photo by Christopher Duggan; courtesy of Jacob’s Pillow Dance
photo by Nikki Lee
photo by Nikki Lee
photo by Alex Springer
photo by Ben McKeown
You being Me being You and the Eye
Premiered at Movement Research at the Judson Church, NY
You being Me being You and the Eye is an exercise in memory and mimesis. What traces remain long after we learn a body’s patterns? Who are we always becoming with each iteration of transfer from another body to our own?
Within an ethnographic, practice-based research project, we began to unlearn our own habitual instincts for movement generation. Movers joined our rehearsals in which we improvised together, observed them, and mimicked their dances. We then sensitively embodied from memory the essences of these movers and carried the vestiges of our dances together into generative action. This interpersonal practice has transformed our improvisational identities and compositional systems.
These layers of vernacular and vocabulary left traces that linger and appear in the composed, performed duet. The final act of mimesis is with the audience wherein we approach and mirror the images they offer as witnesses, accumulating the shapes of their seated postures at an acceleration which propels us from the house.
Movement Research at the Judson Church (Oct. 2015)
Danspace Project's DraftWork Series (Feb. 2016)
Skidmore College (Feb. & Jun. 2016; Saratoga Springs, NY)
Bates Dance Festival Informal Showing (Aug. 2016; Lewiston, ME)
New Dance Alliance’s Performance Mix Festival (Jun. 2017)
Jacob’s Pillow Inside/Out Festival (Aug. 2017 Research Fellowship; MA)
The Dance Complex (Sept. 2017; Boston, MA)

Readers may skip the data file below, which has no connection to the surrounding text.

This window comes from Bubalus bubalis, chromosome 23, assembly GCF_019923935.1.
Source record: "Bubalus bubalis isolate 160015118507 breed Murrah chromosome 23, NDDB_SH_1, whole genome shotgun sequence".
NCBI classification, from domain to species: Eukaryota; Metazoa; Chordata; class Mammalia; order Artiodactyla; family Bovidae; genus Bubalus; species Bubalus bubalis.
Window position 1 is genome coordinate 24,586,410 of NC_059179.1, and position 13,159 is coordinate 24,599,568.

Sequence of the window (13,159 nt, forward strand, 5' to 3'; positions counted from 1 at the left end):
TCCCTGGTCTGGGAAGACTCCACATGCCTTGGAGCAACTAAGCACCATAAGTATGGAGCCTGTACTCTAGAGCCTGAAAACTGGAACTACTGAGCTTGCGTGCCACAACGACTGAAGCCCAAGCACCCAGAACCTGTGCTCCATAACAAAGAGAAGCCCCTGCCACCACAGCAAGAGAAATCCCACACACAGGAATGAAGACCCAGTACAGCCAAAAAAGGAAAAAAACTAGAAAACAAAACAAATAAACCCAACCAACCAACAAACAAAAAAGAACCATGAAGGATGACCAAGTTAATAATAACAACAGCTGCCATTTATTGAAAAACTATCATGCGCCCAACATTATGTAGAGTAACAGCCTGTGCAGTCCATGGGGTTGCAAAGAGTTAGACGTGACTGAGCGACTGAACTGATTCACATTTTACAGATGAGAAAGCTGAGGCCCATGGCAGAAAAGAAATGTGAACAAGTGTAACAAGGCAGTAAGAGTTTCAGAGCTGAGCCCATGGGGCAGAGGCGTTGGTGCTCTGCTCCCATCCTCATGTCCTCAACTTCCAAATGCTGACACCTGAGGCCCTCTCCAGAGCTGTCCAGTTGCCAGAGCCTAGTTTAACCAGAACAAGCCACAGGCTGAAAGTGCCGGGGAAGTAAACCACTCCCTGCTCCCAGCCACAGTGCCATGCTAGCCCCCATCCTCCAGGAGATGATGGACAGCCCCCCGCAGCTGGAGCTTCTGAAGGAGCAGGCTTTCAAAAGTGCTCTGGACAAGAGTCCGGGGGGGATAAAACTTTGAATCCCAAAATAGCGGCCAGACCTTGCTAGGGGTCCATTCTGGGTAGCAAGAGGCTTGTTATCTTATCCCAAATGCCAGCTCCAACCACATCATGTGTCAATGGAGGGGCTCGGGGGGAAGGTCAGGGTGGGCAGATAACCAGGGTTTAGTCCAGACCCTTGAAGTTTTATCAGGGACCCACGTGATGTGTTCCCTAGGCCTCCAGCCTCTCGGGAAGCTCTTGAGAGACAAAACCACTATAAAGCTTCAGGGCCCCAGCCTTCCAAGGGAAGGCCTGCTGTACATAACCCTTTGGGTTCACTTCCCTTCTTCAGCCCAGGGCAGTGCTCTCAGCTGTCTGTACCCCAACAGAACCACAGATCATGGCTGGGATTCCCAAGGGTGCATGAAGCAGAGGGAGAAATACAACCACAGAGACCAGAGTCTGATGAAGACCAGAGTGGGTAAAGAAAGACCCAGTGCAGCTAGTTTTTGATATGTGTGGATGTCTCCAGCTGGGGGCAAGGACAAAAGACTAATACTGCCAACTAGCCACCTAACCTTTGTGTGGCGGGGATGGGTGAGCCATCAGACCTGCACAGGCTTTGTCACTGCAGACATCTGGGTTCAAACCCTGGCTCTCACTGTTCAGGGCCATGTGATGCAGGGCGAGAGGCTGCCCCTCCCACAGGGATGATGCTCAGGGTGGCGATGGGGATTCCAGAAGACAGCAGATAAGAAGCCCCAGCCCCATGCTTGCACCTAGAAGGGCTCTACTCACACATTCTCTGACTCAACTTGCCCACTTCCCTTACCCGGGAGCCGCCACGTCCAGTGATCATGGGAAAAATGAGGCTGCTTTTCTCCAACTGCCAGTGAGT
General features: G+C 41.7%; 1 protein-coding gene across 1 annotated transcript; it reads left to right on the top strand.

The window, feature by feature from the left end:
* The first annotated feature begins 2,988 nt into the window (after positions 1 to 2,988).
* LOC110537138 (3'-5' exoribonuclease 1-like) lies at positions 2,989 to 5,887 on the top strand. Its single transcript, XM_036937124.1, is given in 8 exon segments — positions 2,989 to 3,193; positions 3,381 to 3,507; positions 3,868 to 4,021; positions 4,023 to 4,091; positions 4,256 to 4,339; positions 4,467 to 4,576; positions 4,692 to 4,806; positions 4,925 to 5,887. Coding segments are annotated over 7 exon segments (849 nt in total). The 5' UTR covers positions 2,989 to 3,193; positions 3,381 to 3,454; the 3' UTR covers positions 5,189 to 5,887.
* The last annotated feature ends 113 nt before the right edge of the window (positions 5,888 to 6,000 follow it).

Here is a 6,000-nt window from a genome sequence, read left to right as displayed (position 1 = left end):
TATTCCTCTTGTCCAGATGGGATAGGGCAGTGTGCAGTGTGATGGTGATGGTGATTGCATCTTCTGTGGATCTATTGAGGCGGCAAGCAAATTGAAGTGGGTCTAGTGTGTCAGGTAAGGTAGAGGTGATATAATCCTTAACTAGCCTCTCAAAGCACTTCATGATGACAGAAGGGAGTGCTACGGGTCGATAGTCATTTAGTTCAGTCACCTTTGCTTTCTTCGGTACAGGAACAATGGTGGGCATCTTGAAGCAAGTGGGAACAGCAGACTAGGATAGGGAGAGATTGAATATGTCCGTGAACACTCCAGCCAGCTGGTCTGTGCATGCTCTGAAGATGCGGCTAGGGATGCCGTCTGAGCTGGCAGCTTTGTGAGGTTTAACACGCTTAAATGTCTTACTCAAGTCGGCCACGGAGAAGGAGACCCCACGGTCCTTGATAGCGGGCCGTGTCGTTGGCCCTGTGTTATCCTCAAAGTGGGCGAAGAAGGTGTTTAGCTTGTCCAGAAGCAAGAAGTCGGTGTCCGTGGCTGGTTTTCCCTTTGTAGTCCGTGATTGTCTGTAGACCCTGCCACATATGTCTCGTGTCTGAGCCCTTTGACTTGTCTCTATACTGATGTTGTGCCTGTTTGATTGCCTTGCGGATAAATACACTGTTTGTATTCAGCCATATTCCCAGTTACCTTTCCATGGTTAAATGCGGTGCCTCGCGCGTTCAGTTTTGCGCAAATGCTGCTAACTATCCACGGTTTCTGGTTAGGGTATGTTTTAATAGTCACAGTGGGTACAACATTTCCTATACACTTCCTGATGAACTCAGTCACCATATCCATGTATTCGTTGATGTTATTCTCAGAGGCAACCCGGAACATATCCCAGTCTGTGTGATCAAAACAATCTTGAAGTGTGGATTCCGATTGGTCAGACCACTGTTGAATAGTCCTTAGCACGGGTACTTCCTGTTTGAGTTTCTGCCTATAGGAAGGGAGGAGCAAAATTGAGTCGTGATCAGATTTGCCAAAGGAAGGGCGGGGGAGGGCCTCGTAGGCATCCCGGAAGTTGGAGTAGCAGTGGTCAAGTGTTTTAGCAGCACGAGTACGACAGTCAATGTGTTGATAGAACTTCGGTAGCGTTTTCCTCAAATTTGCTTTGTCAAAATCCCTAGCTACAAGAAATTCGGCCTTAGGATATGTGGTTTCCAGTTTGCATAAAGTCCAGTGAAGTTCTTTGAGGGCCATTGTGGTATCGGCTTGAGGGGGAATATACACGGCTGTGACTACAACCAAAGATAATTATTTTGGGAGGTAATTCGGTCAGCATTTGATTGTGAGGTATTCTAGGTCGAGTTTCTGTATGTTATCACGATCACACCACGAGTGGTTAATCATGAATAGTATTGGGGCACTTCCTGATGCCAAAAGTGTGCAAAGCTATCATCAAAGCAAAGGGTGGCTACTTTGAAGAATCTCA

The American Dance Festival (June 2018; Durham, NC)
Marble House Project (Sept. 2017; Dorset, VT)
Rhode Island College (Oct. 2018; Providence, RI)
Trinity College (Nov. 2018; Hartford, CT)
Bodies in Motion Festival at APE (Jan. 2019; Northampton, MA)
Set Zero (two)
Premiered at Jacob’s Pillow inside/out, MA
During a weeklong Fellowship at Jacob’s Pillow, we re-choreographed a duet first commissioned by and created in collaboration with Zenon Dance Company. What was developed as a duet for five different couples became a quartet for the expansive, picturesque Inside/Out stage.
Our additional charge was to develop a pre-show performance event that would operate site-specifically. For 30 minutes preceding the show, we and fellow performers Myssi Robinson and Hsiao-Jou Tang performed improvised scores in myriad locations on the Jacob’s Pillow property.
Once onstage, we danced repeated resets that incrementally thrust us forward into the work’s chronology. The quartet is in hyper attunement to the shifting events of the work, each change governed by any performer’s desire to initiate the introduction of new material. The piece was developed collaboratively with the performers and the sound was composed by Will Owen.
Premiered at Center for Performance Research, NY
for North was an interdisciplinary project created in collaboration with and performed by Xan Burley, Will Owen, Alex Springer, and Hsiao-Jou Tang. It premiered in December 2016 at Center for Performance Research in Brooklyn, NY, where the work was developed during a Tech and Production Residency several months earlier. for North received a Mertz Gilmore Late Stage Production Grant awarded to CPR and allotted to our creative team, including Andy Dickerson’s lighting, for the realization of the work.
for North exposes the empty and occupied space created by moving bodies navigating linear structures. As agents of the set, we manipulate the installation to create transient architectural borders that surround and consume us. The space is marked out by deliberate and repeated patterns, mapping imperceptible pathways that bend around the space. The treatment of the aural environment includes sound captured live by wireless mics attached to our bodies. These sounds are sampled, looped and doctored with filters or manipulations of speed whilst in performance. Each created chamber holds its own familiarity, its own distinct events, its own sonic climate. With every repeated act of making, we retrieve and solidify the artifacts therein.